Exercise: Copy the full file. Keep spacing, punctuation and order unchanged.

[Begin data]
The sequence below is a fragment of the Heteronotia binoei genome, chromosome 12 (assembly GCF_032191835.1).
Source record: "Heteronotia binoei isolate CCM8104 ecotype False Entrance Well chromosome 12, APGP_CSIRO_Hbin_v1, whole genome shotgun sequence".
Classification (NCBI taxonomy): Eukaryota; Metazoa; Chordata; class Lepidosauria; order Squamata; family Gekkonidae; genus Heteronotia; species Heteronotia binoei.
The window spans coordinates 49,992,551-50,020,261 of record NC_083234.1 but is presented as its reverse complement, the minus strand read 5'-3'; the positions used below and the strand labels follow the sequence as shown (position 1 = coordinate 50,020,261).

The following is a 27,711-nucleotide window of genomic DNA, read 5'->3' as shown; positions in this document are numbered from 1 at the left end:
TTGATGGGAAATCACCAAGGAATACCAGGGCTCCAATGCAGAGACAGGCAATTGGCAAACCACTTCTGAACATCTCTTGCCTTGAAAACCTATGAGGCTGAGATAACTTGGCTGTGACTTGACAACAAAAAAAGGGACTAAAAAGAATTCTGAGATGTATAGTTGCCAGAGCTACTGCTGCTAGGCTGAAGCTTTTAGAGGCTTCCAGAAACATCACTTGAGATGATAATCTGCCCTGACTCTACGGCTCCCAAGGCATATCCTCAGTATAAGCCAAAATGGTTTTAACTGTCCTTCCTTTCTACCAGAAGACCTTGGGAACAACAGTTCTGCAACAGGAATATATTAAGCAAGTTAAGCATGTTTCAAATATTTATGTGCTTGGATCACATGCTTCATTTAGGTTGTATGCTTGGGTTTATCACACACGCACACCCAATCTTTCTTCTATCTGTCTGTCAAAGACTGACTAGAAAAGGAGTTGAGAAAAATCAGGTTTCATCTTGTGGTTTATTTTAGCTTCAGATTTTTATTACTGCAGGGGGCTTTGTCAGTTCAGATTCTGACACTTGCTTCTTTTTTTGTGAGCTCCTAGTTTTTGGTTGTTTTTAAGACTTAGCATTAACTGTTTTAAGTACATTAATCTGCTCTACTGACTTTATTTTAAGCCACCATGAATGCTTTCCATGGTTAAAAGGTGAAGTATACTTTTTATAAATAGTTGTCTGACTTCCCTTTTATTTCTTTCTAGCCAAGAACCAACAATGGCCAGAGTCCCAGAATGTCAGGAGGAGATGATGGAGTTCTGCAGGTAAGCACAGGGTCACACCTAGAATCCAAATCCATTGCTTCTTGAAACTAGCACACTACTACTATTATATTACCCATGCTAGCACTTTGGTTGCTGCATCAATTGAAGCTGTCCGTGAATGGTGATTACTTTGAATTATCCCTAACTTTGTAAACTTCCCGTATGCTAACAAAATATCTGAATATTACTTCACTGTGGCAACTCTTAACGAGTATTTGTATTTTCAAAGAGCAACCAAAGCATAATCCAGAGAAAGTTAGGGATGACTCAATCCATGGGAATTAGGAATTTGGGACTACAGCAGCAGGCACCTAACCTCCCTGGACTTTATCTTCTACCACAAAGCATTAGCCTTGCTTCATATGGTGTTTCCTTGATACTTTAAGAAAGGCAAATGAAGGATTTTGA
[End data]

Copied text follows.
The sequence below is a fragment of the Heteronotia binoei genome, chromosome 12 (assembly GCF_032191835.1).
Source record: "Heteronotia binoei isolate CCM8104 ecotype False Entrance Well chromosome 12, APGP_CSIRO_Hbin_v1, whole genome shotgun sequence".
Classification (NCBI taxonomy): Eukaryota; Metazoa; Chordata; class Lepidosauria; order Squamata; family Gekkonidae; genus Heteronotia; species Heteronotia binoei.
The window spans coordinates 49,992,551-50,020,261 of record NC_083234.1 but is presented as its reverse complement, the minus strand read 5'-3'; the positions used below and the strand labels follow the sequence as shown (position 1 = coordinate 50,020,261).

The following is a 27,711-nucleotide window of genomic DNA, read 5'->3' as shown; positions in this document are numbered from 1 at the left end:
TTGATGGGAAATCACCAAGGAATACCAGGGCTCCAATGCAGAGACAGGCAATTGGCAAACCACTTCTGAACATCTCTTGCCTTGAAAACCTATGAGGCTGAGATAACTTGGCTGTGACTTGACAACAAAAAAAGGGACTAAAAAGAATTCTGAGATGTATAGTTGCCAGAGCTACTGCTGCTAGGCTGAAGCTTTTAGAGGCTTCCAGAAACATCACTTGAGATGATAATCTGCCCTGACTCTACGGCTCCCAAGGCATATCCTCAGTATAAGCCAAAATGGTTTTAACTGTCCTTCCTTTCTACCAGAAGACCTTGGGAACAACAGTTCTGCAACAGGAATATATTAAGCAAGTTAAGCATGTTTCAAATATTTATGTGCTTGGATCACATGCTTCATTTAGGTTGTATGCTTGGGTTTATCACACACGCACACCCAATCTTTCTTCTATCTGTCTGTCAAAGACTGACTAGAAAAGGAGTTGAGAAAAATCAGGTTTCATCTTGTGGTTTATTTTAGCTTCAGATTTTTATTACTGCAGGGGGCTTTGTCAGTTCAGATTCTGACACTTGCTTCTTTTTTTGTGAGCTCCTAGTTTTTGGTTGTTTTTAAGACTTAGCATTAACTGTTTTAAGTACATTAATCTGCTCTACTGACTTTATTTTAAGCCACCATGAATGCTTTCCATGGTTAAAAGGTGAAGTATACTTTTTATAAATAGTTGTCTGACTTCCCTTTTATTTCTTTCTAGCCAAGAACCAACAATGGCCAGAGTCCCAGAATGTCAGGAGGAGATGATGGAGTTCTGCAGGTAAGCACAGGGTCACACCTAGAATCCAAATCCATTGCTTCTTGAAACTAGCACACTACTACTATTATATTACCCATGCTAGCACTTTGGTTGCTGCATCAATTGAAGCTGTCCGTGAATGGTGATTACTTTGAATTATCCCTAACTTTGTAAACTTCCCGTATGCTAACAAAATATCTGAATATTACTTCACTGTGGCAACTCTTAACGAGTATTTGTATTTTCAAAGAGCAACCAAAGCATAATCCAGAGAAAGTTAGGGATGACTCAATCCATGGGAATTAGGAATTTGGGACTACAGCAGCAGGCACCTAACCTCCCTGGACTTTATCTTCTACCACAAAGCATTAGCCTTGCTTCATATGGTGTTTCCTTGATACTTTAAGAAAGGCAAATGAAGGATTTTGA